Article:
The biggest surprise came at the Hard Rock themed restaurant chain. While just about any old branded concept serving up half-decent beer and grub seems to be coining it, Hard Rock has spectacularly missed out on the bonanza. True, a BSE beef scare closed the Paris branch for 15 days in the autumn, but nevertheless like-for-like sales in the 32 Hard Rock cafes fell 4 per cent - analysts noted that in London turnover rose a sub-inflationary 2 per cent while sales fell in New York. Not surprisingly, Hard Rock has recently expanded its national and local sales forces in the US to beef up the marketing effort.
The other concern is the slipping timetable for the planned pounds 1bn sale of Rank's remaining 20 per cent stake in copier company Rank Xerox. Originally due to take place in the first quarter of 1997, the talk now is of a sale some time before the end of 1998. The sale is seen as a way for Rank to return cash to investors, either in the form of a share buy-back or special dividend, but they should not hold their breath.
Disposals of non-core assets form a key part of the strategic review recently completed by new chief executive Andrew Teare, formerly of English China Clays.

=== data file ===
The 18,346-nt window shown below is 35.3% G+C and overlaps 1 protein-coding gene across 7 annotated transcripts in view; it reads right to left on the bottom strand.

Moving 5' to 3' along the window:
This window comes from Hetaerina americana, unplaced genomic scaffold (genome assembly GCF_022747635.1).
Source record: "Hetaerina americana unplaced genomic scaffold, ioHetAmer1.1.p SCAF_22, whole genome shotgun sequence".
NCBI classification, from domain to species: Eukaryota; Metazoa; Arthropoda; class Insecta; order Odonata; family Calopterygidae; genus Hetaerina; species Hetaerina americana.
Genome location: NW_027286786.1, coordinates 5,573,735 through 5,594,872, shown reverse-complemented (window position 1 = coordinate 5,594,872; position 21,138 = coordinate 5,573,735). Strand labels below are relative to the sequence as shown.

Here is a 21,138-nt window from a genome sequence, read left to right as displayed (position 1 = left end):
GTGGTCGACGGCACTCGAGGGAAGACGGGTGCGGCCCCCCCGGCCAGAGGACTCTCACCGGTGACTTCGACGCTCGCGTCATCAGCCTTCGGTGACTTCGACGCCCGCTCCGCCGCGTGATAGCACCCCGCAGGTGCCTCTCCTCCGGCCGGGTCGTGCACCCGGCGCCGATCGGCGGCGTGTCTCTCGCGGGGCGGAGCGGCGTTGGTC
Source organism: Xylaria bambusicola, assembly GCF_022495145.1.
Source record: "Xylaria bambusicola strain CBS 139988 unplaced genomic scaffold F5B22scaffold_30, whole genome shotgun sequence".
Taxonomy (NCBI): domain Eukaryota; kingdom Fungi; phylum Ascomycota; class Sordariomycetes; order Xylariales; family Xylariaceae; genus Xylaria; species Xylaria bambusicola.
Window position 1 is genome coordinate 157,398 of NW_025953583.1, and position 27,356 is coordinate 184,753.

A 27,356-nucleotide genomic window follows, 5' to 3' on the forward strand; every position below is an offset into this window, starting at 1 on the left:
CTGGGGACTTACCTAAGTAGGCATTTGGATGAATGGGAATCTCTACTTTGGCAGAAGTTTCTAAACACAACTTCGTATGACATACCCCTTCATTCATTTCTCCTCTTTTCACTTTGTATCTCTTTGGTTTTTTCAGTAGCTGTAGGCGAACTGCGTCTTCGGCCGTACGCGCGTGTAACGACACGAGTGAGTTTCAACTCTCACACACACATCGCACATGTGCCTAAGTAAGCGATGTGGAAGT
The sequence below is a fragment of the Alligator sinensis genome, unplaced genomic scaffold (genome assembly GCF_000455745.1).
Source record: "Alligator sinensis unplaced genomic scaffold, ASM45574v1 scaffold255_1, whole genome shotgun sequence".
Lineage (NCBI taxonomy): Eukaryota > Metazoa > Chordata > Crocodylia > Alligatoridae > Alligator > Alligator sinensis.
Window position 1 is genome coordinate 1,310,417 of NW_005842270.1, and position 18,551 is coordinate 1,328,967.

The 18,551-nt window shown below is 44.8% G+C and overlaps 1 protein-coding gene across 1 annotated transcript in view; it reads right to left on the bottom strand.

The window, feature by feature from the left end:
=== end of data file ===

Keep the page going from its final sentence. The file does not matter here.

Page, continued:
Yesterday saw the Shearings holiday coach business finally sold to its management for pounds 83m. All told, Rank has raised more than pounds 200m during the second half, though borrowings still remain around pounds 1bn after Rank splashed out pounds 123m in October for the Tom Cobleigh chain of themed pubs. That deal raised eyebrows in the City and prompted accusations that Rank, for all its talk of restructuring, was still prepared to pay full prices for cyclical businesses at the top of the economic cycle.
Broker Kleinwort Benson sticks with its bottom-of-the-range forecast of pre-tax, pre-exceptional profits of pounds 294m this year, rising to pounds 345m in 1997. That implies a price/earnings ratio of 17 falling to 15. Unexciting.Reuse content